During the conversation with the conspirators.
Mark Antony proclaims that it is “dearer than thy death” for Caesar to see Antony shake the hands of “thy foes” and describes Caesar as “like a deer”, attacked by “many princes”. Context:
After the conspirators left, when Antony is alone with Caesar’s body. Evidence:
Mark Antony expressed his intentions for revenge by saying that ‘woe to the hand’ which ‘shed this costly blood’ and ‘he prophesy’ that a ‘curse shall light’ on ‘the limbs of men’.
Mark Antony also says that ‘domestic fury’ would ‘cumber all parts of Italy’ and ‘blood and destruction’ should be used.
RETHORICAL AND SARCASTIC
Mark Antony uses many rhetorical tricks to persuade the people to go against the conspirators and support him and Caesar’s goals. Marc Antony is a respectable man and is himself honorable, but most importantly he has mastered the art of rhetoric. Antony states in his speech that "[To:Brutus] Hath told you Caesar was ambitious", and then Antony retorts with "I thrice presented him [“him”=Caesar] a kingly crown which he did thrice refuse." By doing that, Antony carefully rebuts Brutus' statement that Caesar was ambitious and starts turning the crowd against the conspirators.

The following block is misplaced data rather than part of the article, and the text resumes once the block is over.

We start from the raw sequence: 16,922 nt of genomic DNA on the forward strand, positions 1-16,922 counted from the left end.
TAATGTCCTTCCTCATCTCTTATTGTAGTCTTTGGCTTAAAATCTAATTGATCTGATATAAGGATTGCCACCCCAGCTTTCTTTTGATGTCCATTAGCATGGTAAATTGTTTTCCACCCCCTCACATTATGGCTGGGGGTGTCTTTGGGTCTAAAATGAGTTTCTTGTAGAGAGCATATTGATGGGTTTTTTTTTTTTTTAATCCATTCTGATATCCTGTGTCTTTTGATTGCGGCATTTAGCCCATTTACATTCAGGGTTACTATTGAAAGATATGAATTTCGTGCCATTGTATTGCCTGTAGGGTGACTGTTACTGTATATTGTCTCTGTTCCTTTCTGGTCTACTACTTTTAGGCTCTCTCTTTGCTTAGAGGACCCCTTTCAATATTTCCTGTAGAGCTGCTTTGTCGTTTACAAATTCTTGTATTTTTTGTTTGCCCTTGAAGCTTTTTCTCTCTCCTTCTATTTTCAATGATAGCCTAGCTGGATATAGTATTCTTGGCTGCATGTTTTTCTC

Throughout his speech Antony continues with his pledge to the conspirators by calling them "honorable men", but the crowd feels a sense of sarcasm each time his calls them that. He then says "You [the crowd] all did love him once, not without cause. What cause withholds you then to mourn for him?" This rhetorical question goes against Brutus by questioning his speech in which he so greatly demonized and demeaned Caesar. Now the crowd is starting to turn against the conspirators and follow Antony.
Antony then teases the crowd with Caesar's will, which the beg him to read, but he refuses. Antony tells the crowd to "have patience" and expresses his feeling that he will "wrong the honorable men...